As we observe Cervical Cancer Elimination Day of Action, there is a pressing need to ensure that all women everywhere have access to the HPV vaccine, along with appropriate screening and treatment to prevent unnecessary deaths. Despite being one of the most preventable and successfully treatable forms of cancer in 2020 there were at least 340,000 deaths worldwide. 90% of these deaths were in low and middle-income countries - and women and girls continue to be left behind.
The HPV vaccine was co-invented by Professor Ian Frazer, 2006 Australian of the Year, whose research on the link between human papillomavirus and cervical cancer established that 95% of cervical cancers are caused by HPV. The HPV vaccine is one of the most impactful initiatives supported by Gavi, the Vaccine Alliance which has supported the provision of the HPV vaccine to lower-income countries since 2012. This vaccine is instrumental in averting approximately 17.4 deaths for every 1000 children vaccinated and since 2012, Gavi investments have helped overcome supply challenges to protect 16.3 million adolescent girls.
Nossal Institute Hon. Professor Helen Evans, said: “The world has made extraordinary progress against cervical cancer and indeed Australia is on track to achieve elimination by 2035. Global cooperation through Gavi, the Vaccine Alliance, has powered the scale-up and rollout of the Australian-discovered HPV vaccine, through the developing world, saving more than 16 million lives.
Despite this success, stronger financial and political commitment is needed to ensure that young girls everywhere have access to this vaccine.
“The picture is not nearly so positive for women in low and middle-income countries including our near neighbour Papua New Guinea and we are now at an inflection point. We are grappling with supply constraints and disrupted health systems due to the pandemic, leading to a worrying decline in HPV vaccine coverage. We need to get back on track.”
This year, a landmark initiative to eliminate cervical cancer in the Western Pacific was officially launched in Papua New Guinea. Eliminating Cervical Cancer in the Western Pacific is a partnership between the Western Highlands Provincial Health Authority in collaboration with C4 partners: the Daffodil Centre (a joint venture between Cancer Council NSW and The University of Sydney), the Kirby Institute UNSW Sydney, the Australian Centre for Cervical Cancer Prevention, and Family Planning NSW. By April 2023, over 2,500 PNG women had been screened for HPV as part of the initiative.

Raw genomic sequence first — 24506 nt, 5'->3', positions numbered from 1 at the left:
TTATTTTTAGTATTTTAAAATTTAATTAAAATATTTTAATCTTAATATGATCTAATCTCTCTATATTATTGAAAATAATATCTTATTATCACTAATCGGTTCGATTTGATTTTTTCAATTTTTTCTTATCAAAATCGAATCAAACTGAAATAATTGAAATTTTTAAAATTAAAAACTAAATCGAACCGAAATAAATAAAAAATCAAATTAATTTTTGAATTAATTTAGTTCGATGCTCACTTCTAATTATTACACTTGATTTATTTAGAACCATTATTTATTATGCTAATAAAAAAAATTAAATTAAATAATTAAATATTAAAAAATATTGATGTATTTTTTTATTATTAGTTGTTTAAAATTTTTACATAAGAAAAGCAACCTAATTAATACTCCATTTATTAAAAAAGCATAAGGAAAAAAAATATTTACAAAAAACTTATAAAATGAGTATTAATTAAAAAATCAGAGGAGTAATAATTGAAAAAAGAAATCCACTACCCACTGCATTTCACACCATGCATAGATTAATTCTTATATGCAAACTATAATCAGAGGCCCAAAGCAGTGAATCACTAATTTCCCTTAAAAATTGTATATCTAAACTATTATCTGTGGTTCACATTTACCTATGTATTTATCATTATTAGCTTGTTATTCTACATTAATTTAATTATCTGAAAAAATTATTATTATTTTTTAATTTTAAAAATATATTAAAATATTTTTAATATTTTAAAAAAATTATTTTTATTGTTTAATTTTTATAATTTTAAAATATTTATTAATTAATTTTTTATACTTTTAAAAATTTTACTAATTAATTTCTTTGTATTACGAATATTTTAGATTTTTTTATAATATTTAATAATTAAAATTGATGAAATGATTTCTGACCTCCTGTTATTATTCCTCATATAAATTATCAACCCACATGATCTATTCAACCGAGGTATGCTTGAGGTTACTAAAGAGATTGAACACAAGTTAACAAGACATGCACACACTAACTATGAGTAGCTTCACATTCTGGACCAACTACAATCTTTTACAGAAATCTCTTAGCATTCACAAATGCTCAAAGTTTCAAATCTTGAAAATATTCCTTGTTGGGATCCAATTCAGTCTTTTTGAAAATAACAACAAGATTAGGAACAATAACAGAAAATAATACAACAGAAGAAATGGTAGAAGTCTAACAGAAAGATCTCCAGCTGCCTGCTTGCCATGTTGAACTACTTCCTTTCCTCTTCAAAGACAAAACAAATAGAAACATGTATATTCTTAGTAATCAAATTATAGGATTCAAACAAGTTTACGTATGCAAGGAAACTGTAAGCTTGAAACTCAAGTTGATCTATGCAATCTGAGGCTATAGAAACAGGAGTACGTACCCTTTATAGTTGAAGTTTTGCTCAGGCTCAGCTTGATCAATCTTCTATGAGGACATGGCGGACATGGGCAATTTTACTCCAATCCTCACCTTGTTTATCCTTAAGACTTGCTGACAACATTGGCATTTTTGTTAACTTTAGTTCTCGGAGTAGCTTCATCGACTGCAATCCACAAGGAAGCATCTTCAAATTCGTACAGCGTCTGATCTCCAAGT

“We hope that the success of the ECCWP program in the Western Highlands of PNG and across Vanuatu will pave the way for similar programs to be implemented in other Western Pacific nations that suffer from similarly high rates of cervical cancer, and where we know that early diagnosis and treatment can be lifesaving, as here in PNG,” said Professor Andrew Vallely, Head of UNSW's Global Reproductive Health at the Kirby Institute.
Professor Evans said that cervical cancer strikes women right at the time when they are most engaged in child rearing and contributing to their communities. The protection afforded by the HPV vaccine is much more than a health measure. When women survive their families and the broader community also benefit
“When we lighten the burden of cervical cancer we create a springboard for the empowerment of women and girls,” Professor Evans said.
The WHO SAGE recently recommended a single-dose vaccine schedule for the HPV vaccine down from a two-dose schedule which will potentially simplify the vaccination process.
“Encouraging signs of an expanded supply post-COVID and single dose vaccination represent a powerful opportunity,” Professor Evans said.
“This creates the very real possibility of reaching the target of protecting approximately 86 million adolescent girls in lower and middle-income countries with this lifesaving vaccine by 2025.”